• A Personal Jurisdiction Decision Tailor-Made for a Civil Procedure Exam
  • September 22, 2010 | Authors: Brian P. Muething; Michael L. Scheier; Anthony M. Verticchio
  • Law Firm: Keating Muething & Klekamp PLL - Cincinnati Office
  • Law school; first-year; civil procedure exam question: May a court assert personal jurisdiction over a non-resident defendant who ships millions of packages into Ohio, and is paid millions of dollars in return by the resident plaintiff? Be careful, 1L’s (and practitioners): The answer is no -- at least where the goods shipped were not to be sold or consumed in the forum state, and where the plaintiff moved to the forum state from another state after the commercial relationship began. This was the holding of the United States District Court for the Southern District of Ohio in Wornick Co. v. Trans-Packers Services Corp, No. 1:09-CV-931.

    The non-resident defendant manufactured individual packets of dairy shake power mix in New York, and shipped them to the plaintiff’s facility in Ohio. Plaintiff, an Ohio resident corporation, incorporated the dairy shake mix packets into a larger package with other food items called Meals, Ready to Eat, or MRE’s, used to feed American troops, that were then shipped to military depots at the direction of the U.S. military.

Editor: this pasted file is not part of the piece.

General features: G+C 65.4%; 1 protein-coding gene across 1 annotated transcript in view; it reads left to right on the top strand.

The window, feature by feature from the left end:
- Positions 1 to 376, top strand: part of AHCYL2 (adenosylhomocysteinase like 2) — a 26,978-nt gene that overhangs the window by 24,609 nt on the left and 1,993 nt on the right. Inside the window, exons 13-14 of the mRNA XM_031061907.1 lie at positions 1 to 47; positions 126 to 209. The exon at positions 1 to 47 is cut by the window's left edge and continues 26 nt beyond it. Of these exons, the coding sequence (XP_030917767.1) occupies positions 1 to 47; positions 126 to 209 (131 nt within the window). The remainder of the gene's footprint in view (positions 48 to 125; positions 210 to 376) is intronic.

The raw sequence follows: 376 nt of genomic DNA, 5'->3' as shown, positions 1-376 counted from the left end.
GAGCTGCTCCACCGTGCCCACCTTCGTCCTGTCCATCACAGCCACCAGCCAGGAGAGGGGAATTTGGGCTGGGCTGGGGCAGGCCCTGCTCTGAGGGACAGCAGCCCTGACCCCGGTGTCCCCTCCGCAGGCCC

Evidence at a full day hearing established that none of the defendant’s product was sold in Ohio, or consumed by Ohio consumers, that the defendant did not intend to exploit any Ohio markets, and that when the plaintiff and defendant began their commercial relationship over 20 years ago, the plaintiff, now in Ohio, operated out of Texas. The plaintiff unilaterally moved to Ohio after the relationship began. In a well reasoned decision, the District Court found that on these facts, the non-resident defendant did not “purposefully avail” itself of the Ohio forum, and therefore dismissed the case for lack of personal jurisdiction.

    Benefits of An Evidentiary Hearing on Jurisdiction

    This decision highlights the efficiencies of an early evidentiary hearing on a Rule 12(b)(2) motion to dismiss. Just to look at the Complaint, the plaintiff surely would have made out a prima facie case of jurisdiction. Putting the plaintiff to its preponderance of the evidence proofs, as was done here, reaches an efficient result on facts that would not have come to the Court’s attention at least until summary judgment a year or so down the road.